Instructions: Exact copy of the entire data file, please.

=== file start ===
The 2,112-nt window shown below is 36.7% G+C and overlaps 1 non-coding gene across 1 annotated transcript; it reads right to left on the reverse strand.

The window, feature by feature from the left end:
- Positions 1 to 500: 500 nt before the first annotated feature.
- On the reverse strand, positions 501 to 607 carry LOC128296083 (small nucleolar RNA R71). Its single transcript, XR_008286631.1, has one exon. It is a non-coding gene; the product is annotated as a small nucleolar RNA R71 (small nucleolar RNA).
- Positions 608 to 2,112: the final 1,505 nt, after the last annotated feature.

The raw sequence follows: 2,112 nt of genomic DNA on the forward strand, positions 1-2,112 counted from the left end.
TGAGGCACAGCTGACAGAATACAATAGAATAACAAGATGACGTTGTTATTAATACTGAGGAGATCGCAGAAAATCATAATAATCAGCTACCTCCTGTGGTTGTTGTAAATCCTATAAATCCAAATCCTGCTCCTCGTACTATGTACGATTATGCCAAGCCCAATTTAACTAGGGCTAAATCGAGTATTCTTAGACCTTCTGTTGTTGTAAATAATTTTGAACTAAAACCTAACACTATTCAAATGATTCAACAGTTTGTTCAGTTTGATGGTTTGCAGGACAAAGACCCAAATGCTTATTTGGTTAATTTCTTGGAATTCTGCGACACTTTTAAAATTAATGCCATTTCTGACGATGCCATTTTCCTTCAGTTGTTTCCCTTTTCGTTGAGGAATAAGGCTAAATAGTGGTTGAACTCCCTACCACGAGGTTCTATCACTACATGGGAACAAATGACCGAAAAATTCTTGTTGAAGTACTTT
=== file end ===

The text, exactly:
The 2,112-nt window shown below is 36.7% G+C and overlaps 1 non-coding gene across 1 annotated transcript; it reads right to left on the reverse strand.

The window, feature by feature from the left end:
- Positions 1 to 500: 500 nt before the first annotated feature.
- On the reverse strand, positions 501 to 607 carry LOC128296083 (small nucleolar RNA R71). Its single transcript, XR_008286631.1, has one exon. It is a non-coding gene; the product is annotated as a small nucleolar RNA R71 (small nucleolar RNA).
- Positions 608 to 2,112: the final 1,505 nt, after the last annotated feature.

The raw sequence follows: 2,112 nt of genomic DNA on the forward strand, positions 1-2,112 counted from the left end.
TGAGGCACAGCTGACAGAATACAATAGAATAACAAGATGACGTTGTTATTAATACTGAGGAGATCGCAGAAAATCATAATAATCAGCTACCTCCTGTGGTTGTTGTAAATCCTATAAATCCAAATCCTGCTCCTCGTACTATGTACGATTATGCCAAGCCCAATTTAACTAGGGCTAAATCGAGTATTCTTAGACCTTCTGTTGTTGTAAATAATTTTGAACTAAAACCTAACACTATTCAAATGATTCAACAGTTTGTTCAGTTTGATGGTTTGCAGGACAAAGACCCAAATGCTTATTTGGTTAATTTCTTGGAATTCTGCGACACTTTTAAAATTAATGCCATTTCTGACGATGCCATTTTCCTTCAGTTGTTTCCCTTTTCGTTGAGGAATAAGGCTAAATAGTGGTTGAACTCCCTACCACGAGGTTCTATCACTACATGGGAACAAATGACCGAAAAATTCTTGTTGAAGTACTTT